LAND O'LAKES — Pasco's eSchool, the virtual school program that provides computer courses that students can take at their own pace, is proving more popular than officials expected.
In launching the online K-12 venture this fall, Pasco school district officials projected that students would enroll in 650 courses all year.
Already, the program has attracted more than 1,000 course enrollments in grades 6-12. More than 800 requests are pending for the second semester before official registration begins, administrator JoAnne Glenn told the School Board on Tuesday.
"We were hoping to open slowly," Glenn said. "We opened at an amazing pace."
Interest was so strong that the eSchool had to hire nine teachers beyond the original 28 it selected to instruct the virtual courses.
Much of the interest has come from high school students who want to split their time between regular and online classes. Three schools — Schwettman Education Center, Irvin Education Center and Mitchell High — have made their campus computer labs available for students to take the courses without going home.
At the education centers, that has allowed students to make up credits needed to get back on track for an on-time high school graduation, Glenn said. At Mitchell, it has given students the opportunity to take advanced Spanish and algebra classes that they otherwise could not access.
"Virtual provides for students to accelerate their learning," Glenn explained.
She expected other schools to look into making space available for students to take online courses. One of the key concerns remains supervision.
Some schools might not be able to sacrifice an employee to monitor the computer lab, especially in lean financial times. But if enough students show interest, that might justify the expense.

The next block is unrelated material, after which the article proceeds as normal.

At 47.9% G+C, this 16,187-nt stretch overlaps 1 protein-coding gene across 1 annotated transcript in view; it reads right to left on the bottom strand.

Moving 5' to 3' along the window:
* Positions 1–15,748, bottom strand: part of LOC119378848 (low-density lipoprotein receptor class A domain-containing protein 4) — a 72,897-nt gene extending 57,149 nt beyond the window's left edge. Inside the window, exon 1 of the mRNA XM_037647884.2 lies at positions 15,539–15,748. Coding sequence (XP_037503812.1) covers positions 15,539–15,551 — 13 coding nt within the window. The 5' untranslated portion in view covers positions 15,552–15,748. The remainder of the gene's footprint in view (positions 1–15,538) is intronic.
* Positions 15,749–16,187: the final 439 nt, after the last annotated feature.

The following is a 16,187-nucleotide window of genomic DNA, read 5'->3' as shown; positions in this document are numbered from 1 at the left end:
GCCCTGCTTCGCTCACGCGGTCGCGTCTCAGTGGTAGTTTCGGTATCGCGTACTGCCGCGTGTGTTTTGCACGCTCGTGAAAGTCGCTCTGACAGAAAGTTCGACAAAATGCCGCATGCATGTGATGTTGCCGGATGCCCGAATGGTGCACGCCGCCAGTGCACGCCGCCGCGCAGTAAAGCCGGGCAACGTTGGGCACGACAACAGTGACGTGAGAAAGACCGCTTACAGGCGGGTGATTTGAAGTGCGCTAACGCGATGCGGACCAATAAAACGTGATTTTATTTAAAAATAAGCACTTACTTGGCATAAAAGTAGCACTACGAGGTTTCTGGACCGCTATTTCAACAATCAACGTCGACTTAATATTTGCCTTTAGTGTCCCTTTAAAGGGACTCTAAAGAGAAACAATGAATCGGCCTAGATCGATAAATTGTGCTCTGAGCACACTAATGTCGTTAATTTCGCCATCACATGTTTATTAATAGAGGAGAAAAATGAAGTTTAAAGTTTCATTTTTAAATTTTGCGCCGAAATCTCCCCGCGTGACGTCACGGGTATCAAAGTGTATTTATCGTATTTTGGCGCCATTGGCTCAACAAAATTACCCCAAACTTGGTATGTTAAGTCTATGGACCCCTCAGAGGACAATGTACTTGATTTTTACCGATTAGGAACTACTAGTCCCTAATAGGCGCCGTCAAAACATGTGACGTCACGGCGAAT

Board member Kathryn Starkey asked if students in lower grades can take virtual courses in upper levels.
The eSchool doesn't offer that option currently, Glenn said, but it is on the table for consideration. Virtual schooling is supposed to let students work at their own pace and their own level, she noted, so it would make sense.
"That has been one of the policy and procedural issues we have been working on behind the scenes," Glenn said. "We have to go slowly. … (But) we do want to make sure we have courses available for the students who are ready."
District officials did not begin full planning for the eSchool until the late spring. They had lobbied Florida lawmakers to back off their mandate that every county have an independent online school for K-8 students, arguing the money could be spent better.
Instead, the Legislature expanded the mandate to include all grade levels. Pasco didn't even have its online instructors hired until August.
Now it's working on more of the fine points, such as marketing and cross-level course enrollment. The school is forming an advisory council to help guide its path.
Jeffrey S. Solochek can be reached at email@example.com or (813) 909-4614. For more education news, visit the Gradebook at blogs.tampabay.com/schools.